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INTERVIEW: Marie Macklin, entrepreneur

‘I love politics, but I can do more in business’

Marie Macklin

Marie Macklin’s reputation as a doer, a fighter, and a believer in putting something back has echoes of another female businesswoman drawn from the same west of Scotland schooling of making your own luck.

They also share initials, but the comparisons stop there. Macklin has been mentioned by some as an alternative choice of government adviser on start-up businesses, but she prefers to keep her thoughts on lingerie tycoon Michelle Mone and that controversial appointment to herself.

“I never talk about other businesses or business people,” says Macklin, curtly. Well, at least not this one. She is entitled to keep her counsel, though she is comfortable singing the praises of Sir Tom Hunter and Sir Willie Haughey, two of her mentors. In fact, along with Mone, they are all from the same generation of entrepreneurs who have helped a region once known for its culture of dependency to adopt a “can-do” attitude.

Since acquiring her former bricklayer father’s Klin Group construction business in 2003 she has not only done it for herself, she has helped transform the lives of others, either through her charitable work or through the company which she refocused around regeneration. It has acquired property and land for development, put derelict buildings back into use and restored livelihoods that had been threatened by closure.

Her latest initiative, announced earlier this week, is another step in that same direction. It involves three funds that will invest in promising businesses, but will go a bit further by having a social element. Macklin Enterprise Partnerships will take equity in companies who, she reveals, will be expected to donate 3% of their profit to charity or social enterprises.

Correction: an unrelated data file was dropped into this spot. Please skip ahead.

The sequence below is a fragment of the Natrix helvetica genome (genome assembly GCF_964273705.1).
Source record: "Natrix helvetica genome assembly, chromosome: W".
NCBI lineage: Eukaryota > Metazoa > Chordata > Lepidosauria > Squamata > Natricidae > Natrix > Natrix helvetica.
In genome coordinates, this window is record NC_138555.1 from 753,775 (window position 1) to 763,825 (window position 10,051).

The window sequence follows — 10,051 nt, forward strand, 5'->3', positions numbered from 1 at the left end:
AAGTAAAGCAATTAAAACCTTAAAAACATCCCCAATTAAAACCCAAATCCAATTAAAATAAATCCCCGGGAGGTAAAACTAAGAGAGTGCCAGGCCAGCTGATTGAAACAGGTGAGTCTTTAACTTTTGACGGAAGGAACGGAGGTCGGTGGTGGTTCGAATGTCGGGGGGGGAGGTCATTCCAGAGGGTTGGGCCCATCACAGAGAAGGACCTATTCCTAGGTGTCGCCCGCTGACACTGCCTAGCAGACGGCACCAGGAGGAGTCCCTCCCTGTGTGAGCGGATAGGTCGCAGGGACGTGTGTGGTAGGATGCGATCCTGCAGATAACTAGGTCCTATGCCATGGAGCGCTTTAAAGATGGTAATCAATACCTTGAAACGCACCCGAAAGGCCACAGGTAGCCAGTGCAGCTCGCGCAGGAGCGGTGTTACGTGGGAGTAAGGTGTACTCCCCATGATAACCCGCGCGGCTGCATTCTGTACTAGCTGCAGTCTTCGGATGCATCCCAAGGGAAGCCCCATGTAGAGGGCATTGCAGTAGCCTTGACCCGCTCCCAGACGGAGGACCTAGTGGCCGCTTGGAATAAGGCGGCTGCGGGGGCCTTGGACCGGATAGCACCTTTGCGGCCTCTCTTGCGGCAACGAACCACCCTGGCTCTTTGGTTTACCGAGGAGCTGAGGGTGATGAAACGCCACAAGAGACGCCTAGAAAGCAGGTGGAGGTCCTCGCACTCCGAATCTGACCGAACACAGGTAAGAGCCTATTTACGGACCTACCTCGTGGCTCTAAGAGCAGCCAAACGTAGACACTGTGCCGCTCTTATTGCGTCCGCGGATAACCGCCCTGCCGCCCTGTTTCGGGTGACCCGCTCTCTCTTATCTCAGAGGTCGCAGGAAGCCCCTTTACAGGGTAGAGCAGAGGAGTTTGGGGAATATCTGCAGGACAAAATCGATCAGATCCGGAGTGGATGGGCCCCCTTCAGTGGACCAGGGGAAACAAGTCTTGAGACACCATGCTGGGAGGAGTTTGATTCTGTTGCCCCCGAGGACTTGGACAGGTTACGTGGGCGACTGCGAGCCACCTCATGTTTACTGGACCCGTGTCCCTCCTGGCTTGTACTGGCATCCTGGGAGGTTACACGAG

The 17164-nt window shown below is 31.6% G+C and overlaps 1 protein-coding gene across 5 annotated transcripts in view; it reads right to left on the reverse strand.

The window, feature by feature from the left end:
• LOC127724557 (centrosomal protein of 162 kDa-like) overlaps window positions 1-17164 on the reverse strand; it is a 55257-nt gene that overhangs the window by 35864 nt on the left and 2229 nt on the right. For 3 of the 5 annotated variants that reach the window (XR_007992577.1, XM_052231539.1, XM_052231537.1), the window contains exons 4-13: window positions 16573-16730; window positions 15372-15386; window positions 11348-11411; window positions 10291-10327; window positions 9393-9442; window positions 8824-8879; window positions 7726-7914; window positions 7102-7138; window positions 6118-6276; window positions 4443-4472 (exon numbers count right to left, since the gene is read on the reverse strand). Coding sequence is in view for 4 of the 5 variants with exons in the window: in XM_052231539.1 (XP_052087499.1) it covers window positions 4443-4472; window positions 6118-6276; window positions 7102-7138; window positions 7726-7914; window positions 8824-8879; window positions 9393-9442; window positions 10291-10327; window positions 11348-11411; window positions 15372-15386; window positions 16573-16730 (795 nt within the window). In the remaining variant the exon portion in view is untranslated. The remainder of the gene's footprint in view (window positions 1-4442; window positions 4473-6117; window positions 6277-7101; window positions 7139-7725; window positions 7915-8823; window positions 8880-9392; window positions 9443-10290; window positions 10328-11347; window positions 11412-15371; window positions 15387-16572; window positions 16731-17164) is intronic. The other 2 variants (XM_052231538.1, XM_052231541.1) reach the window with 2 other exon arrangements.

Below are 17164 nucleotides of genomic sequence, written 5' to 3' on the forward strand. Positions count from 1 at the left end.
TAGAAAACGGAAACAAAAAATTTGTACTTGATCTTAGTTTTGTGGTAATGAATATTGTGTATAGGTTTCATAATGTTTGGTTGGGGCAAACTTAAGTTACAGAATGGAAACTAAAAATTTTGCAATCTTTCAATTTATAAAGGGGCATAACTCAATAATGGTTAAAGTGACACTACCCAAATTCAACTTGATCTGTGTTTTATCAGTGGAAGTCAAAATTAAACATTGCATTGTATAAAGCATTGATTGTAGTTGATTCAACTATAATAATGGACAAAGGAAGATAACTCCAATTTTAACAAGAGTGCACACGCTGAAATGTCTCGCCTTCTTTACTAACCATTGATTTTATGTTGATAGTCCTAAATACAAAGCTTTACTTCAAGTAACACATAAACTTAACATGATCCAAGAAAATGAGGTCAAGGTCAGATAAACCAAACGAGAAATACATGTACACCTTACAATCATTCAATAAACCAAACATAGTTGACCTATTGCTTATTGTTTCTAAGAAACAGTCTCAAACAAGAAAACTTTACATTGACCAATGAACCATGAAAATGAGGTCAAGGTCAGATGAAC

She also wants investors to develop a long term relationship with the companies in which they invest. She will invest £5 million of her own money and is talking to about 15 high net worth individuals who will be asked to commit to providing support over five years (the industry average is three).

MEP also differs from many other investment vehicles in being non-sector specific, though she is keen to back manufacturing where she can. She is in talks with one manufacturer which is seeking £400,000.

“I have been involved in new-start businesses for some time through things like Entrepreneurial Spark, and I wanted to do more,” she says.

“I have always been a social entrepreneur. Investing in companies is not just about putting money in. It is about backing people, supporting communities and seeing their potential.”

Macklin is from Ayrshire stock and, notwithstanding a spat over her well-documented attempt to relocate Kilmarnock Football Club during her time as a shareholder, has become something of a local heroine.

She was instrumental in rescuing the Andrew Barclay railway works, moving it to a new site, and introducing the first Morrisons supermarket to Scotland. She later campaigned against Diageo’s closure of the Johnnie Walker bottling plant in the town, heading up a march of 20,000 people, and subsequently acquired part of the site for development.

“Do you just sit back and do nothing?” she says. “I now get on great with Diageo.”

Her efforts have been rewarded with a CBE and a visit to Holyrood Palace to meet the Queen.

“It was an amazing experience. I always wanted to meet the Queen,” she says. “She was very knowledgeable about the work I had done.”



Birthplace: Kilmarnock, 1970

Education: Kilmarnock Academy

Career highlights: First job was working in a shoe shop, fostering a lifelong love affair with shoes. She worked for RBS Invoice Finance in London, returning home at weekends to work in sales in father John Dick’s Klin Group. She became finance director and then bought the business.

Other: member of the board of Ayrshire College and Business Patron to Centrestage Music Theatre, the Kilmarnock social enterprise arts organisation; In 2013 she received the Association of Scottish Businesswomen’s Award for outstanding contribution to business.

What makes you angry?

Bureaucracy and people who say things can’t be done without trying to do them.

What advice would you give to someone starting up?

Be honest.

Is Scotland more entrepreneurial?

Yes, it is. There is now an aspiration culture.

You are a supporter of independence. Would you consider entering politics?

“No, I love politics, but I think I can do more as a businesswoman.”


Photo: Marie Macklin (by Terry Murden)

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